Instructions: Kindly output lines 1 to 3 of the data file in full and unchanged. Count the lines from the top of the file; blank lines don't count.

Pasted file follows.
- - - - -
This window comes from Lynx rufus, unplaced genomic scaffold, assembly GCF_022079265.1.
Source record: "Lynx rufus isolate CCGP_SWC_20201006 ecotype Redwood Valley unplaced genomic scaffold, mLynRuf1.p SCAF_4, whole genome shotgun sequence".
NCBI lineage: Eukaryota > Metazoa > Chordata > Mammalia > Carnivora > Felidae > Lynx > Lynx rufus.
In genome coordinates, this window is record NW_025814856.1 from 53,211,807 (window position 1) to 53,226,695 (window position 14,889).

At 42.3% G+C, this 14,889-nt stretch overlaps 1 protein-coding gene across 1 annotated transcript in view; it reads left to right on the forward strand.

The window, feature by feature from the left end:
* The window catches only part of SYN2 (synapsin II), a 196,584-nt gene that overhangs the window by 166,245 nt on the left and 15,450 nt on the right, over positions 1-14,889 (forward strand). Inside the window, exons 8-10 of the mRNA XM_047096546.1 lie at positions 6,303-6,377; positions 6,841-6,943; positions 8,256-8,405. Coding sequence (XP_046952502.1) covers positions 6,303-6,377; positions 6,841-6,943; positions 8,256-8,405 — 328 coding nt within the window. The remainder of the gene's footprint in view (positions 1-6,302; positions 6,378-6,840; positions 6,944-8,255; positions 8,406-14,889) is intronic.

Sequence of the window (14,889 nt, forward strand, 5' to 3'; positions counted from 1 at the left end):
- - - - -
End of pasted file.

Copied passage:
This window comes from Lynx rufus, unplaced genomic scaffold, assembly GCF_022079265.1.
Source record: "Lynx rufus isolate CCGP_SWC_20201006 ecotype Redwood Valley unplaced genomic scaffold, mLynRuf1.p SCAF_4, whole genome shotgun sequence".
NCBI lineage: Eukaryota > Metazoa > Chordata > Mammalia > Carnivora > Felidae > Lynx > Lynx rufus.